He likes it rough

FRANK ZICARELLI, QMI Agency

, Last Updated: 12:31 AM ET

He’s a football player by definition who happens to make a living by punting the pigskin.

And each time Jamie Boreham makes a tackle, he’s helping erase a stereotype that has festered in football since the sport’s beginning.

“It’s a 12-man unit,’’ Boreham began in describing the cover team on special teams.

“You can’t be one man short because we have some kicker walking around out there.”

If you get the sense that Boreham isn’t your average kicker, you’re right because he’s not.

He welcomes contact, doesn’t shy away from sacrificing his body if a return guy on punts or kickoffs happens to be in Boreham’s cross hairs.

For most of his career in the CFL, a journey that has taken him to places such as Hamilton, Saskatchewan and now Toronto, Boreham has tried to emulate his game after ex-Argos punter/kicker Noel Prefontaine, the measuring stick when it comes to fielding the 12th man on cover units.

“Pre’s my boy,’’ Boreham added. “I have the utmost respect for Pre.

“He’s the one who started to bring that added element, he’s the first guy who showed that a cover team is made up of 12 men.”

When the Argos visited Edmonton two weeks ago, Boreham took the time to visit with Prefontaine.

Not many punters are among the first to venture down field looking to make a tackle, which make Boreham and Prefontaine unique in their mentality.

During his days in Canadian university football, Boreham played free safety, excelled in the secondary, but his primary path to the pro game was forged by his booming leg.

The safety in Boreham never left, but he was left in limbo following a neck injury he sustained late last season with the Saskatchewan Roughriders that knocked him out of the team’s playoff run.

When he was acquired by the Argos in the off-season, Boreham had to bide his time until a herniated disc, the byproduct of making a tackle on special teams, healed and he was deemed medically fit to play.

Tests were done to measure the strength in his neck, nerves got tweaked to ensure they were acting properly, specialists were consulted and then came an MRI, the final verification that all was well.

“I remember what the specialist told me,’’ Boreham continued.

“He basically told me to go out there and have some fun.”

He tried, but Boreham, with the clarity of hindsight, now admits that something was amiss when he dressed for the first time as an Argo.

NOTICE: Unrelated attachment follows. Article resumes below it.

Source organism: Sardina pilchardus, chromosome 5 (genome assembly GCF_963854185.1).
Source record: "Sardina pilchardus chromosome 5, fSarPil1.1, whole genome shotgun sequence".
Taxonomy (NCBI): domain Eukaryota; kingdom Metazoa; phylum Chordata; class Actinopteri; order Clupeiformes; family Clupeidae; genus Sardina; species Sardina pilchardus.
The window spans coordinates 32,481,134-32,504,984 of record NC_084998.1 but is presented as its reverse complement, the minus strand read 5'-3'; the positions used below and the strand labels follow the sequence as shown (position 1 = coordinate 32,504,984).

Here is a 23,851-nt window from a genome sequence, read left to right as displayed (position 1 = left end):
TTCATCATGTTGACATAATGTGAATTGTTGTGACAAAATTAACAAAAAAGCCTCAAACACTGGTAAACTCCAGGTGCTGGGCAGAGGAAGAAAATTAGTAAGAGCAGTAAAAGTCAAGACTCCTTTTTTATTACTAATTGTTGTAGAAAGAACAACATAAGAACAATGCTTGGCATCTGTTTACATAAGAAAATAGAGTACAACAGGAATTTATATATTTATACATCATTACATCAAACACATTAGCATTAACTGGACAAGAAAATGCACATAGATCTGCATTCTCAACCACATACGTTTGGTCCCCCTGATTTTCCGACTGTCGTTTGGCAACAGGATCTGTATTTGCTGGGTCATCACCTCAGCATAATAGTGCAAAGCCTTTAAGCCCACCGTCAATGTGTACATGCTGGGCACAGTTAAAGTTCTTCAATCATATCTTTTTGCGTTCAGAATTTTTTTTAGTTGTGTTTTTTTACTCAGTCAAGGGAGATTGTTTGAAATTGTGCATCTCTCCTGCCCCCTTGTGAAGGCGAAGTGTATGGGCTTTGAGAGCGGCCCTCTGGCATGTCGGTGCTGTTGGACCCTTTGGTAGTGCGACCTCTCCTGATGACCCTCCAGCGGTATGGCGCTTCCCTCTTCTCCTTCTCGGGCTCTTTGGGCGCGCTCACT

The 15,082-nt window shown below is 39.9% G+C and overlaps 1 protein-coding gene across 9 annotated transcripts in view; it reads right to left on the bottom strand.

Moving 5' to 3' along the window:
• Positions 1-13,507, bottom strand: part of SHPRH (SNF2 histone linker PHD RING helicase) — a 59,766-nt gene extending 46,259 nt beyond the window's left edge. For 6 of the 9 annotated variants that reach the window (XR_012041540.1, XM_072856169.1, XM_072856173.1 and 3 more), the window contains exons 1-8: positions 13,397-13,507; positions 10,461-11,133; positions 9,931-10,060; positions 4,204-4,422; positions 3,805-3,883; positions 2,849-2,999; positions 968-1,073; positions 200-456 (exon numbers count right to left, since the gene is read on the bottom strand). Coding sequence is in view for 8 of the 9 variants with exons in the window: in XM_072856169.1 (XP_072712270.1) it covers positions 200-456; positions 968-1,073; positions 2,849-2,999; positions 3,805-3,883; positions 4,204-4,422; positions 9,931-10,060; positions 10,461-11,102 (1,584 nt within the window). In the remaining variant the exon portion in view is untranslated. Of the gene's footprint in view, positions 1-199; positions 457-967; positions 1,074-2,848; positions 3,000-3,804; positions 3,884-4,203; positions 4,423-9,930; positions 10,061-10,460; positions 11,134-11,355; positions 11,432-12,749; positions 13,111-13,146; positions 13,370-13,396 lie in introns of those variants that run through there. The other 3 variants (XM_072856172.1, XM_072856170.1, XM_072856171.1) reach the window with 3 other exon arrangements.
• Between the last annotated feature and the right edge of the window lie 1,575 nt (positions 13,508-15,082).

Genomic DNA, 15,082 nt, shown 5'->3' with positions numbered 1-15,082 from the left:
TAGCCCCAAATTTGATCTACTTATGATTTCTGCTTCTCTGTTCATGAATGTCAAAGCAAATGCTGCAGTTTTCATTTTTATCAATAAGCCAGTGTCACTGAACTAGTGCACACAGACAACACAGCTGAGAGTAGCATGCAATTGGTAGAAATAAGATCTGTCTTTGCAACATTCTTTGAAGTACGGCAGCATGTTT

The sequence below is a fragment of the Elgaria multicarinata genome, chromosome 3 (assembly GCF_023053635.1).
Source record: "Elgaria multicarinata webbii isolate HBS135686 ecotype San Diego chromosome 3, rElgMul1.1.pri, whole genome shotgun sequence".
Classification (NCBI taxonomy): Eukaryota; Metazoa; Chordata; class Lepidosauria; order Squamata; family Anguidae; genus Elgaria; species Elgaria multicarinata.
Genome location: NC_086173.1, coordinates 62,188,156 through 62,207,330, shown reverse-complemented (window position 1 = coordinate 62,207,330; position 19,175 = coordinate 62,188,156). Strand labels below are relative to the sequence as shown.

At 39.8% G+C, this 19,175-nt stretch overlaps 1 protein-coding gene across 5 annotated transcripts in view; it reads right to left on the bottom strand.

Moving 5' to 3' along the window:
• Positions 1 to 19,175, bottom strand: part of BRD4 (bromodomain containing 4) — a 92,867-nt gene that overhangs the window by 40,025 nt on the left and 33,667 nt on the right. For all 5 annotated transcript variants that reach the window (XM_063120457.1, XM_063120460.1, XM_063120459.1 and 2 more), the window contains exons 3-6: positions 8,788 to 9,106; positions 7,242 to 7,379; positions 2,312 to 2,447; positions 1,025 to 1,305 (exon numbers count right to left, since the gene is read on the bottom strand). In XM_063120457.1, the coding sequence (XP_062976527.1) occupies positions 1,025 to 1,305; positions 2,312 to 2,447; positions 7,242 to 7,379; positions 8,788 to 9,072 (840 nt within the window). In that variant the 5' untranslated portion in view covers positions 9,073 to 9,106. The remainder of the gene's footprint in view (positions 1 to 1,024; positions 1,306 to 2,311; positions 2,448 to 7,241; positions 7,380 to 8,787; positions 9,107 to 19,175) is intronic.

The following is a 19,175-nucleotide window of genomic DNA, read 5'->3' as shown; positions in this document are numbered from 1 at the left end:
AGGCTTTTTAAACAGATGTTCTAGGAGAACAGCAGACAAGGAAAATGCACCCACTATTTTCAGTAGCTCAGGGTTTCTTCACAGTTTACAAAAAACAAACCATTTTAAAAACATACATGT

“That first game, there was so much talk about my neck, about this, about that, that maybe I over-thought everything too much,’’ Boreham confided.

“I was playing the kicker role, but I didn’t like it because I wasn’t helping our team.”

In Boreham’s world, helping a team is not confined to getting a punt off without it getting blocked.

In Boreham’s world, he has to be mentally prepared to make a tackle, which clearly he wasn’t when the thought of huddling with special teams coach Mike O’Shea got broached.

“I told him that I was going to do what I do,’’ Boreham said.

“He said: ‘I hope you do what you do because you add something to the game.’”

Boreham can’t remember the precise moment, but he made a tackle.

Then came a battery of tests Boreham needed to undergo to make sure he was fine.

“Basically, I kept asking myself how I felt the next day, the day after and everything felt good,’’ he added.

‘I was fine’

“It wasn’t a real hard collision, but it was confirmation that I was okay. Everything was reaffirmed that I was fine.”

Last week’s visit by Montreal would provide the final litmus test for Boreham, the ultimate validation that his recovery from the neck injury was complete.

“There were bigger collisions and I didn’t feel any ill effects,’’ he said. “It just built so much more confidence in me.”

Not only did Boreham’s net punting give the Als a longer playing field to operate, but he also accounted for two tackles.

“There’s no better way to make friends that to go out there and hit someone, which is always good,’’ Boreham added.

Boreham, 32, has a soccer background, which allows him to punt the ball with either his right or left foot.

That versatility keeps opposing teams guessing when the Argonauts want to use Boreham in directional punting involving a rugby-style method to pin a foe.

When all else fails, he’s now mentally and physically equipped to make a tackle.

frank.zicarelli@sunmedia.ca


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